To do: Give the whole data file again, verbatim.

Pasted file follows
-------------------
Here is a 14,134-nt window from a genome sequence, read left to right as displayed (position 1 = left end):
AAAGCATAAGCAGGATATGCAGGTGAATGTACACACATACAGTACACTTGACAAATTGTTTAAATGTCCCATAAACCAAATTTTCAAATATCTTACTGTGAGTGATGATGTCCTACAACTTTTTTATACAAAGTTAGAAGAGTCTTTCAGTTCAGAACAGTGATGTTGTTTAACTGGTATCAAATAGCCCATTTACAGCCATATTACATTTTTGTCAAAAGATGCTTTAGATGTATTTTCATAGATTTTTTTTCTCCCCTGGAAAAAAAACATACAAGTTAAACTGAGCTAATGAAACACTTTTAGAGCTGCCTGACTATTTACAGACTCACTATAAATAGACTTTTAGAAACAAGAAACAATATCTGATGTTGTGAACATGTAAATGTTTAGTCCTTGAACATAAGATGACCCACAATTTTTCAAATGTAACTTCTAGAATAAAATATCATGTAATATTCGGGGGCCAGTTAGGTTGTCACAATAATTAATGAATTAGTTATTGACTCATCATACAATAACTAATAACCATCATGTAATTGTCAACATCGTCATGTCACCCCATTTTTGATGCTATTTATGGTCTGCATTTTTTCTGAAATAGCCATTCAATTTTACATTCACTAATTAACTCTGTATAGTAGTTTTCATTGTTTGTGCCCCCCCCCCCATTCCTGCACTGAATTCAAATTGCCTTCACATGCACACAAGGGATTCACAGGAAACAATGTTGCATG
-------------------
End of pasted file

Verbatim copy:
Here is a 14,134-nt window from a genome sequence, read left to right as displayed (position 1 = left end):
AAAGCATAAGCAGGATATGCAGGTGAATGTACACACATACAGTACACTTGACAAATTGTTTAAATGTCCCATAAACCAAATTTTCAAATATCTTACTGTGAGTGATGATGTCCTACAACTTTTTTATACAAAGTTAGAAGAGTCTTTCAGTTCAGAACAGTGATGTTGTTTAACTGGTATCAAATAGCCCATTTACAGCCATATTACATTTTTGTCAAAAGATGCTTTAGATGTATTTTCATAGATTTTTTTTCTCCCCTGGAAAAAAAACATACAAGTTAAACTGAGCTAATGAAACACTTTTAGAGCTGCCTGACTATTTACAGACTCACTATAAATAGACTTTTAGAAACAAGAAACAATATCTGATGTTGTGAACATGTAAATGTTTAGTCCTTGAACATAAGATGACCCACAATTTTTCAAATGTAACTTCTAGAATAAAATATCATGTAATATTCGGGGGCCAGTTAGGTTGTCACAATAATTAATGAATTAGTTATTGACTCATCATACAATAACTAATAACCATCATGTAATTGTCAACATCGTCATGTCACCCCATTTTTGATGCTATTTATGGTCTGCATTTTTTCTGAAATAGCCATTCAATTTTACATTCACTAATTAACTCTGTATAGTAGTTTTCATTGTTTGTGCCCCCCCCCCCATTCCTGCACTGAATTCAAATTGCCTTCACATGCACACAAGGGATTCACAGGAAACAATGTTGCATG